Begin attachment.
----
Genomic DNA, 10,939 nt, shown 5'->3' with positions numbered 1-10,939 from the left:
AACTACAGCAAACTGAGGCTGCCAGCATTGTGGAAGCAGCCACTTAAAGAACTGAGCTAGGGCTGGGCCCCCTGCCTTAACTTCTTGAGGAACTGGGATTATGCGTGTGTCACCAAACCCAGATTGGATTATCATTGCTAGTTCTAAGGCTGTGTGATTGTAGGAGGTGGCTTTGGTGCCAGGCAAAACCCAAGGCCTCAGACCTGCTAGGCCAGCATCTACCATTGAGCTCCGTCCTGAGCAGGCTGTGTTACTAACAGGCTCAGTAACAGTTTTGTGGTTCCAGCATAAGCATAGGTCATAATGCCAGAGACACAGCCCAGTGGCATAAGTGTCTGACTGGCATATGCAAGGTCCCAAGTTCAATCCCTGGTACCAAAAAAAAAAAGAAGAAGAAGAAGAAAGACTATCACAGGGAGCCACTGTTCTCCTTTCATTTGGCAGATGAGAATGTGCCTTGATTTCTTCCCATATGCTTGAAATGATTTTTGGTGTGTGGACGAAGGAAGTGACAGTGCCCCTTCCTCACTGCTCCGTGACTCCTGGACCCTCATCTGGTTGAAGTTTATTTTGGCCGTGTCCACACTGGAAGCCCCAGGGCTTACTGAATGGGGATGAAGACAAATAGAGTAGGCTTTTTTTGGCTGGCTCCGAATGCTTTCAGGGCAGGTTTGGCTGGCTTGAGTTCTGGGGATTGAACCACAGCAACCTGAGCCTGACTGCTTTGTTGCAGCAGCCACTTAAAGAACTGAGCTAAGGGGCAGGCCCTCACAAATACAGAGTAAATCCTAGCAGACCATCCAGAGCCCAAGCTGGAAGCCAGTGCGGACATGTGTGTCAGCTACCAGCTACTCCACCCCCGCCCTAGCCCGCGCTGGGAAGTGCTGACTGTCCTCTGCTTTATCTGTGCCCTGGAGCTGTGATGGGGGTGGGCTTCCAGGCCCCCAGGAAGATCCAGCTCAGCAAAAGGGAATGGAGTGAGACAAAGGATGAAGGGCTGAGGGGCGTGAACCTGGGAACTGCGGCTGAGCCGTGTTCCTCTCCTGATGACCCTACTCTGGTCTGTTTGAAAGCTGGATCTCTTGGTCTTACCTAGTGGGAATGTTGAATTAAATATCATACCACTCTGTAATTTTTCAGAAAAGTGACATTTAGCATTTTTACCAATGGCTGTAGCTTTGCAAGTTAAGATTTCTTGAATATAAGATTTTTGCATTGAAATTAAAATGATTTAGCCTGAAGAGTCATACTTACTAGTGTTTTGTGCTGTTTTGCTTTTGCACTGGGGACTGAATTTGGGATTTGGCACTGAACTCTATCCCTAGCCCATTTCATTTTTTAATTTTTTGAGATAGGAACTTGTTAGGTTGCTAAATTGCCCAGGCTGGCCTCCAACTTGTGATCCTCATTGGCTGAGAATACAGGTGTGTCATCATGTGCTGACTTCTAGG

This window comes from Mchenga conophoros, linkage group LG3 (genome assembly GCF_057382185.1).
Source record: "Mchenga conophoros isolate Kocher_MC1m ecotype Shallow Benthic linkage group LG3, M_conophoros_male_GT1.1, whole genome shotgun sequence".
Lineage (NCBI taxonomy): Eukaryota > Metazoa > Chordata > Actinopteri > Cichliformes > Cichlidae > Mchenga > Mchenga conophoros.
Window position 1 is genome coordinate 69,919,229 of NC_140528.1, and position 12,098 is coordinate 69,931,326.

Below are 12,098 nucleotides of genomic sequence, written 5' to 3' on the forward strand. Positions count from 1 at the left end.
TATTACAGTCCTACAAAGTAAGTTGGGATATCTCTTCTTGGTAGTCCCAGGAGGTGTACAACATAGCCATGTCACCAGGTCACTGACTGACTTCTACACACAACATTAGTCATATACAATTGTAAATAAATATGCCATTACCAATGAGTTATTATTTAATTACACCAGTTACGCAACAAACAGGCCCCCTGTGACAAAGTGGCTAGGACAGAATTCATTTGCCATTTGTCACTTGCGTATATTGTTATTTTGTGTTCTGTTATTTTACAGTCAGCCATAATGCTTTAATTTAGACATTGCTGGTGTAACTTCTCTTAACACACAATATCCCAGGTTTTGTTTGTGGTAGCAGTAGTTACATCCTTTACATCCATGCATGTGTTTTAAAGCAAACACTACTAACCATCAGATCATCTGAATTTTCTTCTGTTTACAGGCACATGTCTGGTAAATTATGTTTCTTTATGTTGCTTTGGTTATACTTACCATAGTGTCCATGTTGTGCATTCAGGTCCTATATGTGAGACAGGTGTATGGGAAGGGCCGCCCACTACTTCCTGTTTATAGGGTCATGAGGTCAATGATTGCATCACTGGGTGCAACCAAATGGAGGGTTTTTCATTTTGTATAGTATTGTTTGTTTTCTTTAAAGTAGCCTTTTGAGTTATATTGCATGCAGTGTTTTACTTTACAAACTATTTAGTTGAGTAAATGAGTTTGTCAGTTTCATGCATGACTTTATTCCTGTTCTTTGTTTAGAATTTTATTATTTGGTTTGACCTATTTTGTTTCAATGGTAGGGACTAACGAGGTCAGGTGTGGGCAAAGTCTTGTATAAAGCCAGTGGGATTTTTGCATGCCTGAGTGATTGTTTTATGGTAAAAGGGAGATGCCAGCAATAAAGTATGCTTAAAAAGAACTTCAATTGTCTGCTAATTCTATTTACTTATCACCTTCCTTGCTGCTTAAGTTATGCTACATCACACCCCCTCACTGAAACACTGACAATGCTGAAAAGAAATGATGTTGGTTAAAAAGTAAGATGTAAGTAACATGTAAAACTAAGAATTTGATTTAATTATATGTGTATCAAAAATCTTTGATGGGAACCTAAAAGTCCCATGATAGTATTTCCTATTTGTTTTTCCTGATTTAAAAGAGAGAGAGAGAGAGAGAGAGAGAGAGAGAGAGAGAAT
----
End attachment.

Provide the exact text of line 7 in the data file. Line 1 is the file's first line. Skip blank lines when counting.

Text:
Below are 12,098 nucleotides of genomic sequence, written 5' to 3' on the forward strand. Positions count from 1 at the left end.